Norwegian shipowners are less optimistic in 2015 amid falling oil prices, heightened geopolitical tensions, and sluggish, uncertain growth in the global economy, a new survey from the Norwegian Shipowners’ Association shows.
The survey, the Norwegian Shipowners’ Association Outlook report for 2015, shows that Norwegian shipowners are less optimistic than last year when it comes to both turnover and profitability.
“We have seen a marked negative shift in just a short time. 2015 will be a challenging year for Norwegian maritime companies, but we must be prepared for 2016 to be even more challenging,” states Sturla Henriksen, CEO of the Norwegian Shipowners’ Association (NSA).
Shipowners are anticipating growth in turnover of only 2.3 percent in 2015, up to NOK 268 billion, compared to 6 percent anticipated growth last year. All segments except offshore service expect to see some growth in turnover in 2015, according to the NSA survey.
In the offshore service segment, shipowners expect a drop in turnover of 4.2 percent in 2015. “This would mark the first drop in turnover since 2002 for this segment,” says Henriksen. “Growth in turnover for offshore service shipowners was 9.9 percent in 2014, so the negative development is significant.”
The picture for traditional shipping is not as bleak. Deep sea shipowners foresee an increase in turnover of 5.1 percent in 2015, compared to actual growth of 3.2 percent in 2014. Short sea shipowners have seen moderate but stable annual growth, and anticipate turnover to rise by 2.5 percent in 2015. Actual growth for this segment was more than 5.5 percent in 2014.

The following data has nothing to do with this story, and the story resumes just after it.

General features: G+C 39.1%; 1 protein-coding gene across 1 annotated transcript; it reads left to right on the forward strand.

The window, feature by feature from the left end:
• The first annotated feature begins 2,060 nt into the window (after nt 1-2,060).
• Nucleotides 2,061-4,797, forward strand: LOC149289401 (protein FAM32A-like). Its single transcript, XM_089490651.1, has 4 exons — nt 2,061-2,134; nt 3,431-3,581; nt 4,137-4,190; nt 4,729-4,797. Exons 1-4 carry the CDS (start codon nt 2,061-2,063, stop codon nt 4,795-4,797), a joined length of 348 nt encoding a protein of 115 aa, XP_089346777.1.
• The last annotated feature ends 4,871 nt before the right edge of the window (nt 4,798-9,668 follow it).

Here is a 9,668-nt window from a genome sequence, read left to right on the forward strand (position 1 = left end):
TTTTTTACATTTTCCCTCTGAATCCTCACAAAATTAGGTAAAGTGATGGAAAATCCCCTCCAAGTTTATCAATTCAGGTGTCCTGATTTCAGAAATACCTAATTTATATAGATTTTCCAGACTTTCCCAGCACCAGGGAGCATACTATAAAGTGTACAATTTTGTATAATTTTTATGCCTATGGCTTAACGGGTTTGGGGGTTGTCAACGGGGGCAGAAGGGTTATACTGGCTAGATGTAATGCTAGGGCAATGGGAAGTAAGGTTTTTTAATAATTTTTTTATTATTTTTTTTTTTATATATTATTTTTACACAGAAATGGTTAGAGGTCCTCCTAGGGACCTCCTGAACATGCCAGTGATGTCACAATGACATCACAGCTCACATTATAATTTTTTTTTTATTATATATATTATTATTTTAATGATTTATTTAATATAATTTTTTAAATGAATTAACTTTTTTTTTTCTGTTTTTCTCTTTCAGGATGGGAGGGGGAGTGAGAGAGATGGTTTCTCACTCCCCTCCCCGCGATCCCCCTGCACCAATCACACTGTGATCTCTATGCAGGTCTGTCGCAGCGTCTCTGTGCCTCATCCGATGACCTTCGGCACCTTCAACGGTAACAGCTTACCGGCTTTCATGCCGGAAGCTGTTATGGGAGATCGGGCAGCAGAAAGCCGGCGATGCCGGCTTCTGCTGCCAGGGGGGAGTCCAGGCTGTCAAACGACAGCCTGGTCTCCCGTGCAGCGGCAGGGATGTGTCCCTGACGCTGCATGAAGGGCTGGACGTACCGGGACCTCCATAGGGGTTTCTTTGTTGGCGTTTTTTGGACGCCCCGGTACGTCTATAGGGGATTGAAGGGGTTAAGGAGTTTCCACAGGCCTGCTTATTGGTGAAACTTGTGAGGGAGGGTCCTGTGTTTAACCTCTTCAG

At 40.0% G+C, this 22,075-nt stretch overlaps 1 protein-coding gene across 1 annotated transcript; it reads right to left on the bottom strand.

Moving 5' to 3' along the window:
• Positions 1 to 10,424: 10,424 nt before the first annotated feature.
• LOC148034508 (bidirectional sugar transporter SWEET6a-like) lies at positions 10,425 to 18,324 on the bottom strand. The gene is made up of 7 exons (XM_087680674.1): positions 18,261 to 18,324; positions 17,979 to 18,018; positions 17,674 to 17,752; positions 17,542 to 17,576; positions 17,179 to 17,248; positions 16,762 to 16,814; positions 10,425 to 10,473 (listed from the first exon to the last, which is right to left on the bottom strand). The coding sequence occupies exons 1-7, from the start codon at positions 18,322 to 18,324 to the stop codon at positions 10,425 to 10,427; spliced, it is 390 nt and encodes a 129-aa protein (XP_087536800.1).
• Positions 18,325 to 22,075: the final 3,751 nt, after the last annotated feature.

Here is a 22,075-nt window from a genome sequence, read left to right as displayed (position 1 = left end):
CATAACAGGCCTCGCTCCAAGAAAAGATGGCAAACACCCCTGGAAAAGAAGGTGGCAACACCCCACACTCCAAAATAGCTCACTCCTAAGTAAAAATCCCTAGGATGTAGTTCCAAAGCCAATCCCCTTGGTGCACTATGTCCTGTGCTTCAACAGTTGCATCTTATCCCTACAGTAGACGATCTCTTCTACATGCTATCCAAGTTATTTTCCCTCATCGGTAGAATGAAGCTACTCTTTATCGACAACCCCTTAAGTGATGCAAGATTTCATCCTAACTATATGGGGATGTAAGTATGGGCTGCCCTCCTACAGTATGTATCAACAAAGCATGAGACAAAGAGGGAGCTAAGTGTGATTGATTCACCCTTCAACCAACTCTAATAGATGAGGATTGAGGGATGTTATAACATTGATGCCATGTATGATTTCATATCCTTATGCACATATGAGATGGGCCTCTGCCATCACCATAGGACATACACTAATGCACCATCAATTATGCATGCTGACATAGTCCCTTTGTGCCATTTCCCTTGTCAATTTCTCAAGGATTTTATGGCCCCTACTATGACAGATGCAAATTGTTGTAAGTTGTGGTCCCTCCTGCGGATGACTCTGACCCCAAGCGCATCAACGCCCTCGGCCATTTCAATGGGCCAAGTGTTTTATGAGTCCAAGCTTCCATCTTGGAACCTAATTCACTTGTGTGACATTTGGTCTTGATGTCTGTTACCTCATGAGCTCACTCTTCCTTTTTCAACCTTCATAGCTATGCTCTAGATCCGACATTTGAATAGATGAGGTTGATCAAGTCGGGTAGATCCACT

Rig owners meanwhile expect growth in turnover of 9.1 percent in 2015, an ambitious figure considering that investment on the Norwegian Continental Shelf is expected to fall by approximately 10 percent in 2015, according to the NSA. For 2014, offshore contractors experienced growth of 2.2 percent.
Shipowners are also less optimistic regarding their profitability in 2015 than they were in 2014. In all 35 percent of shipowners expect improved operating results on the year, compared to 72 percent in 2014. 42 percent of shipowners anticipate weakened operating results in 2015, a dramatic increase from only 8 percent last year.
Shipowners are more pessimistic regarding access to capital. In 2014, around half of shipowners reported that access to capital was good or very good, while today only one out of four report the same, the NSA survey shows.
Ships and rigs in storage
Heading into 2015, Norwegian Shipowners’ Association members had 26 vessels in storage, including 20 ships and six mobile offshore units. “Our members expect the number of vessels in storage to rise, to 42 by the end of 2015 – 29 ships and 13 rigs,” Henriksen reports.
This trend will also affect the labour market and access to relevant competence. The Outlook survey reveals that one of four Norwegian shipowners plan to reduce the number of Norwegian seafarers on their vessels in 2015.